Zoo S01E08 Recap: "The Cheese Stands Alone"
If I'm being honest, I had this episode circled on the calendar for weeks. Not because of any conclusion we may be building up to but simply because of its name. "The Cheese Stands Alone" has a whimsical, juvenile ring to it and I just couldn't wait to see what it could possibly mean. Well, now we know, and there certainly wasn't anything whimsical, fun, or sweet about the episode's antagonists. It could be argued it's one of the more vile sights ever broadcast on CBS, but this is the same network that airs "Two and Half Men."
In their defense however (and as first noted in Entertainment Weekly's review) CBS did spare us from any super graphic close-ups of the queen rats, which was certainly appreciated. I'm not sure how much I could have stomached during an early morning viewing anyway. The chilling chattering of the rats grinding their teeth was almost enough to do it on its own. Let it be known that I don't have any problems with rats on their own, but put a thousand of them scurrying above the ceiling or flopping out of an elevator at the same time and I'm officially checked out.
Anyway, the most interesting development of all is that Chloe's boss is apparently in cahoots with Reiden Global, a realization that Mitch literally stumbled upon while inexplicably handing over the Mother Cell to one of the company's executives. Sure, the former is awfully fishy and will certainly come to a head over the next few weeks, but I don’t think we can just conveniently forget that Mitch was about to nearly sabotage all the work his team had done by forfeiting the one piece of hard evidence they have. Last week, I said I didn’t think he'd do such a thing. Now, it seems I couldn't have been more wrong. Plus Mitch had to bore us with a series of depressing segments where he's sitting next to his estranged daughter in the park and seems incapable of starting any real conversation. He's by far the least valuable player of the week. Hopefully he'll garner some flak for it as it may be difficult to explain to the rest of his team why he was even there in the first place.
But really, this doesn't seem like it should come as that much of a surprise. There's so many secrets and cover ups from one scene to the next that you just know two or three people aren't going to be all they appear to be. Ben Schaeffer was a dirty cop. Generic organization boss #1 is in bed with generic evil corporation. It seems all too easy to plot it out like so and the way things are going…I don't think it'll come as any shock to find one of our main characters has several things to hide yet. Maybe Mitch once worked for Reiden? Maybe Chloe wasn't just vacationing in Africa, what if she was there to ensure all the animals received their proper doses of the tainted food? Maybe Jackson's father didn't die of natural causes…but was murdered??? At the risk of turning a recap into a soap opera, I'll refrain from any more. But the argument still stands. When we reach a point where everything is capable of being something unexpected, everything sort of becomes expected.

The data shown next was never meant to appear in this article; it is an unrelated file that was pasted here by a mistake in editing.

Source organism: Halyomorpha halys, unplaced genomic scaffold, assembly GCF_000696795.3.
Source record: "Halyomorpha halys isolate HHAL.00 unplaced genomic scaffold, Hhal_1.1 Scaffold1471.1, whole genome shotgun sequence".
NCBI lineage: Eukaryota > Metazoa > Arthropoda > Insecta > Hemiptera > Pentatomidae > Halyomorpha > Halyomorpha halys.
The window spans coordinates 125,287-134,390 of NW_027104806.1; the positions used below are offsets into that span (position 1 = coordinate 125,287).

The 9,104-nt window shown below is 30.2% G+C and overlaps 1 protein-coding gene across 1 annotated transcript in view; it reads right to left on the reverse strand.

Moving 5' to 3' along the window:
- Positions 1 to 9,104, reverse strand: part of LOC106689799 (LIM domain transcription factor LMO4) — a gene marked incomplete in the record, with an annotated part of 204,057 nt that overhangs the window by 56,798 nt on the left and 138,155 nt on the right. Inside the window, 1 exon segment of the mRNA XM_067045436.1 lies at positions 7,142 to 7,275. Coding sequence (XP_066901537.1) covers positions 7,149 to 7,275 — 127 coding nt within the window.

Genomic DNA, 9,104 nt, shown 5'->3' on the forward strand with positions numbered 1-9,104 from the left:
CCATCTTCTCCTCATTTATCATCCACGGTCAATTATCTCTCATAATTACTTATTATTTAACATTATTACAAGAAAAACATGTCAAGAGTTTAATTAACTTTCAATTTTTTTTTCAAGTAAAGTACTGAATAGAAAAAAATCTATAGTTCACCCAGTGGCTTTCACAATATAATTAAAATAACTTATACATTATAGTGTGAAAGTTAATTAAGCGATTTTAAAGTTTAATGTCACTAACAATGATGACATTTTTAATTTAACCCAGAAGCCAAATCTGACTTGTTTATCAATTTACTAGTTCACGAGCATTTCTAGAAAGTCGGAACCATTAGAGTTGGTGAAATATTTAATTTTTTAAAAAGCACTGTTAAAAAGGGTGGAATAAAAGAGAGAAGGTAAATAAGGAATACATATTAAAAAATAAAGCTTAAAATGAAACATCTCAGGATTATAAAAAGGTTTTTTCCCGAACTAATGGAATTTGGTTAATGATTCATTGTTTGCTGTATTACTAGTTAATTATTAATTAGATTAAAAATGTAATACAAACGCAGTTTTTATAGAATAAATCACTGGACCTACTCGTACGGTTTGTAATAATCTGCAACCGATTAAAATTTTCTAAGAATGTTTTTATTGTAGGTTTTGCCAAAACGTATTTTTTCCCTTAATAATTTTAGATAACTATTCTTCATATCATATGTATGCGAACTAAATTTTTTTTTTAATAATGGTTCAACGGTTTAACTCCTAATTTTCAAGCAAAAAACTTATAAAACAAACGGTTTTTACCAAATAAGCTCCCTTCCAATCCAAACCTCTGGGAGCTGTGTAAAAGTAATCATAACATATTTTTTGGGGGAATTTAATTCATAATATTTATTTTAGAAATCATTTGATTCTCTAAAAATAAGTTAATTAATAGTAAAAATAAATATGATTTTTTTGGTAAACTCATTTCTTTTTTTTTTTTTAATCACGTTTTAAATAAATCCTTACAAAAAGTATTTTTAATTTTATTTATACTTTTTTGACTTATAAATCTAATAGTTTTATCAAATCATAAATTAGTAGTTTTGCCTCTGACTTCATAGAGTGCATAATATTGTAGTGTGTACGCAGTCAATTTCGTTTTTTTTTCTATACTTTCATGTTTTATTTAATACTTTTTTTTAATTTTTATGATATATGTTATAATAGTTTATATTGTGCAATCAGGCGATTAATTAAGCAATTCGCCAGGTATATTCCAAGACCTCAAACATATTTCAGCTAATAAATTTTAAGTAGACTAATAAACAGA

This episode featured a nice mix of legitimate suspense with a few satisfying pay-offs. It seems to be getting better with time. The actors could just be getting more comfortable with their characters, or perhaps the sloppy, prolonged writing which plagued the first few episodes is firmly positioned in the rear view mirror. The show is churning, that much is for sure, although I'm still a little hesitant to guarantee a full resolution by the time the series reaches its end. There still seem to be too many cogs spinning to bring everything full circle in one fell swoop, and I fear the entirety of the animal kingdom may prove difficult to neatly defeat.
Some Other Notes:
• I find it very fitting that Schaeffer was this weird little agency's "golden boy," aka "the quarterback" or "no.12." Just like that cheating, no-good liar Tom Brady. I feel like that may have been intentional and I like it.
• Seems curious that the new husband of Mitch's "baby momma" was nowhere to be found this week, especially with the whole "first time seeing his daughter in 8 years" thing. Did the outing only happen because he wasn't around to argue against it? Why have the two not met face to face yet? Many more questions to come from this subplot, only time will tell if they actually turn out to be interesting though. Related: why hasn't their treasured, household dog turned all violent just yet? Whatever chemicals may be in play here, they certainly seem to have affected the world's other animals rather quickly. Seems odd to continue to see nothing happen there, when the presence of Reiden's dog-healing drugs were teased weeks ago.
• I give the flamethrower scene a solid 7.5/10 on its own. It could have been cooler, but I understand that both time and budget may have been limited. If anything, hopefully the team can now learn to bring some protection with them, rather than just walking around an abandoned hotel with thousands of rats waiting to feast on unsuspecting strangers. Also, I'm going to go ahead and start producing bumper stickers that read: "You always bring a flamethrower to a rat fight."